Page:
B-tree or Bitmap

Recently I read a lot about databases, mostly theory but also from the design point of view. I have to admit that until recently I had no idea what a B-tree is. I mean beside that it is a kind of a data structure, but how it is build and why on average there is a constant time of finding each value in the tree. Those were completely abstract topics.

The most popular indexes are B-tree or Bitmap. The first one is most appropriate for columns of high cardinality (many different values). On the other hand, bitmap indexes are most appropriate for columns of low cardinality. Hence, you should use bitmap index for columns like yes/no indicators, or list of countries, customer’s gender, etc.

Bitmap index has big advantage over the B-tree for low cardinality columns. The idea behind this type of index is to create a bit string where every single bit indicates if a row in a table has a value or not. But that is not the only reason why you should consider implementing a bitmap index. If you have a table in which users often query 10 columns. Creating a B-tree index would be very computationally inefficient, considering other actions like INSERT or UPDATE. It would also be inefficient regarding the combination of columns in WHERE clause. With bitmap index it is straightforward independent on the conjunctive (AND, OR, XOR) and the number of columns in WHERE clause. So, whether it is one, two or ten, it does not add much to complexity. Whereas in the case of B-tree index it can be a game changer. It would most probably lead to a situation in which the index would not be used at all.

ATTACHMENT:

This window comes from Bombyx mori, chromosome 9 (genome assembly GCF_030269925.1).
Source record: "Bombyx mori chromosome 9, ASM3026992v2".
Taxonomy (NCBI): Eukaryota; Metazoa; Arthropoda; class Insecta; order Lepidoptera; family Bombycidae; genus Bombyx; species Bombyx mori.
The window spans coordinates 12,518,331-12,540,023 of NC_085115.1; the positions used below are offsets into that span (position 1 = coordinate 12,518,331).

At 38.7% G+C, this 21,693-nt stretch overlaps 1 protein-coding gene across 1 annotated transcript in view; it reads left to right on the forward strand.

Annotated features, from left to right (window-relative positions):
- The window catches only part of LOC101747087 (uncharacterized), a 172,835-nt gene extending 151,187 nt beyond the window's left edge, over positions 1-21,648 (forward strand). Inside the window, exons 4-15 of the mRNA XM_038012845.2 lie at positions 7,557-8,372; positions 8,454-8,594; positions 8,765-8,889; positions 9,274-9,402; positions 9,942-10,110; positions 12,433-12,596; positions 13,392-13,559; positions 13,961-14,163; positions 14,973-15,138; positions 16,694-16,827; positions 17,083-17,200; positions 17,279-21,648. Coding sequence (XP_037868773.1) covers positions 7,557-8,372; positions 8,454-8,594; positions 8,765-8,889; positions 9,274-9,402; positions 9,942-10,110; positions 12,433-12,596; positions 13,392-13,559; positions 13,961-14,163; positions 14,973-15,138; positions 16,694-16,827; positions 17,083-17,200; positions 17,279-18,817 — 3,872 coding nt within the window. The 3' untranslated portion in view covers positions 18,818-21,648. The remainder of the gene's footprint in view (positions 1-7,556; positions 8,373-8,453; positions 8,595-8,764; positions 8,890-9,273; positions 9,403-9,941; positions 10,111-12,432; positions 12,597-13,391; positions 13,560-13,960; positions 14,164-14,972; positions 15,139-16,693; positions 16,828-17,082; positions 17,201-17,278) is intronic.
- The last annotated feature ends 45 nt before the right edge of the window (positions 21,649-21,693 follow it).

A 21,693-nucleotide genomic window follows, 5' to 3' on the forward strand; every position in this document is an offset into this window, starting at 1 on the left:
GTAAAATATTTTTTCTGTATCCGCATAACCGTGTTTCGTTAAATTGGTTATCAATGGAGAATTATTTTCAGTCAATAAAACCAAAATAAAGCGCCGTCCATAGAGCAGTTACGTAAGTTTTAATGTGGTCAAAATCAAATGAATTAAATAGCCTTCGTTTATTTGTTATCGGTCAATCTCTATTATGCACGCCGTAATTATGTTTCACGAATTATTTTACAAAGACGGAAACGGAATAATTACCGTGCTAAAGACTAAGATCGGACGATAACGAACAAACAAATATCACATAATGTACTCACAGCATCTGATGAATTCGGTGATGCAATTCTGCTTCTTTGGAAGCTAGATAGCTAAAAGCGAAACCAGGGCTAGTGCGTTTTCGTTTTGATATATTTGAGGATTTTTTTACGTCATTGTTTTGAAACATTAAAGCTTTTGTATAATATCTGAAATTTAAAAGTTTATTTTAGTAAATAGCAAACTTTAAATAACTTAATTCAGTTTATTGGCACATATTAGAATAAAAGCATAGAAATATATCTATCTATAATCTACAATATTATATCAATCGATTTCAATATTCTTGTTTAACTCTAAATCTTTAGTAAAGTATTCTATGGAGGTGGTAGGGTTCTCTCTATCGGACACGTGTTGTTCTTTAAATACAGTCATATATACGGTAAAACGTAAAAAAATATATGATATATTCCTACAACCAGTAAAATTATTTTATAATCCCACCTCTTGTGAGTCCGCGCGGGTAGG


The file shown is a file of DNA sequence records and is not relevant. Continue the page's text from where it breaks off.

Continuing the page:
When it is good to use B-tree kind of index? In online transaction processing (OLTP) applications, where users behaviour is routine and can be easily predicted. If the data are often inserted or updated, bitmap index can slow the system a lot. As mentioned before, another situation in which B-tree index is preferred is when the column cardinality is big. Although, I do not know what does it mean big. Probably it should be related to the number of rows in a table, but it is a term you will encounter a lot if you Google it out.

Although, as I read in one of discussions at PostgreSQL mailing list you may not see a big difference in performance of the two indexes. At least not on your personal computer. But you may notice the difference in the time your database needs to create such an index. Probably also on the storage side, but that is rather not an issue these days. This might be also a key factor for highly loaded systems.

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